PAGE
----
Rogers said that I was on an old plan and had a couple of options. First, is to upgrade the modem - the current products have the router included so that may help my situation. They offered a new plan - at a higher price of course -- that will give me more allowance to account for the extra usage from streaming.
As I said in a previous post, instead of technical support making me jump through hoops for an hour regarding my internet, giving me the option of changing my plan would have been more helpful.
unfortunately, the problem is, that the new plans, are not supported on the older modems.
Most of the older modems, (especially if they are only a docsis 2) can suffer from congestion and slow downs when the network is bogged down.
Just switching to a new plan, wont help speeds, etc.. a new modem with newer technology will often help with that.
So to get on these new plans, the new modems are needed.
(though overall.. in a condo scenario.. while signal strength, etc can be an issue many times.. the BIGGER issue uusually is crouded wifi signals. Too many people all with their own wifi, where the signal overlap and interfear with each other.
Maybe, but, going thru the hoops and loops should ensure that your modem signal levels are where they
should be, so that you actually get what you're paying for in terms of data rates. Going to an newer plan will
give you a higher data rate, but if there are any unresolved technical issues lurking about, the higher plan might mask them. It certainly won't resolve them.
As for your original complaint regarding wifi performance, I hate to say it but your going to need a better router to solve that issue. The NetGearN600 will probably give you the same performance as the Rogers Hitron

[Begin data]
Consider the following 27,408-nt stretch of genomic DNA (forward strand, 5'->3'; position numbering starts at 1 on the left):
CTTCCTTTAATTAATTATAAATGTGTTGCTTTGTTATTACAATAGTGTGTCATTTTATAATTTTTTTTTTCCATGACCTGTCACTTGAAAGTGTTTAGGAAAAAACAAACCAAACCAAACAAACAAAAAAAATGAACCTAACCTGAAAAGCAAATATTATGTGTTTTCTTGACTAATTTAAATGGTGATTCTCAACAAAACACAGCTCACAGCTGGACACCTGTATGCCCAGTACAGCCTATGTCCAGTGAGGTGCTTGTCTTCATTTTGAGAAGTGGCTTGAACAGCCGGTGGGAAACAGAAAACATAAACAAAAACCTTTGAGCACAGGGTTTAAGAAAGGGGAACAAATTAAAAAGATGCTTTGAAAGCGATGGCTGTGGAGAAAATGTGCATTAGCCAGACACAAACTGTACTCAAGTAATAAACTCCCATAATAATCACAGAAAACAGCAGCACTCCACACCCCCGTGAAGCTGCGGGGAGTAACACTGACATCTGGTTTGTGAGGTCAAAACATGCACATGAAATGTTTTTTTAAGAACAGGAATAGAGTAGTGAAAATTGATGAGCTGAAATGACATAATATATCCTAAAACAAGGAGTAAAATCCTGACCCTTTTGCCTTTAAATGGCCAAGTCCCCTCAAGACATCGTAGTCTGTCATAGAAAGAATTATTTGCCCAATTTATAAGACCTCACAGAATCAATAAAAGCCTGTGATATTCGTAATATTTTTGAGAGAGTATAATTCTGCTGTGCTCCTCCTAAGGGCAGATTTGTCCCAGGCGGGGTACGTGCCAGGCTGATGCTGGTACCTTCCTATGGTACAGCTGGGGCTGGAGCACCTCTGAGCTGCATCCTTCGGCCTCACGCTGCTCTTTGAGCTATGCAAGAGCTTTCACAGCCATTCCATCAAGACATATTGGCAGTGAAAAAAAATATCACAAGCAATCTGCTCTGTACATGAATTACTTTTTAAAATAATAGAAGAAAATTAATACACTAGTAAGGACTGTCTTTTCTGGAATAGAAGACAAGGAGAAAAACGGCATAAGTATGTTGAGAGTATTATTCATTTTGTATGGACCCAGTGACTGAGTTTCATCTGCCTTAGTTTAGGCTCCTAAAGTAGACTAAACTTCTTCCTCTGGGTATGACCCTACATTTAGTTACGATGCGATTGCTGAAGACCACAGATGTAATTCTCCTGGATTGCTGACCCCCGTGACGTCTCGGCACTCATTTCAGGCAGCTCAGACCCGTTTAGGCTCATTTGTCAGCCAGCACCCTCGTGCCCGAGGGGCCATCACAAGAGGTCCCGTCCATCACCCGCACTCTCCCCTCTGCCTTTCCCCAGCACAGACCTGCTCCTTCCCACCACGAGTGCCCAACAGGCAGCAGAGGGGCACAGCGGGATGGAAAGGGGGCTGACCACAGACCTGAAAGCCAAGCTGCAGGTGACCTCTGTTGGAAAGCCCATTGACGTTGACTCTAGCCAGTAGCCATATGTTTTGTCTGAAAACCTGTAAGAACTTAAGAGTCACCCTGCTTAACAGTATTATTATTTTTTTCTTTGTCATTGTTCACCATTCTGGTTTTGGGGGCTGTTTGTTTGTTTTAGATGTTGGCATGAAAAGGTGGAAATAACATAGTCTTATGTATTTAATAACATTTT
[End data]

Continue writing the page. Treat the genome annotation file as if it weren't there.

modems, in terms of wifi performance, which are less than ideal. A condo can be real challenge from a wifi
perspective, due to its construction and due to the numbers of competing modems and routers, all looking for
clear operating channels. The end result is poor wifi signal levels and signal to noise ratios which lead to poor
wifi data rates. There is also the issue of the end device which may have less than ideal wifi performance as well.
Going to a newer internet plan might help to some degree, improving your wifi data rate, but that measure
alone is a stab in the dark, without looking at all of the other issues. Yes, this can be a pain, but I and others
on the forum can step you thru the details, so that at the end of the day, you will know that you've done all that
you can to get the best performance out of your wifi network, and know what you have to do and possibly how much you might have to spend to see better performance. At the end of the day, its all about getting what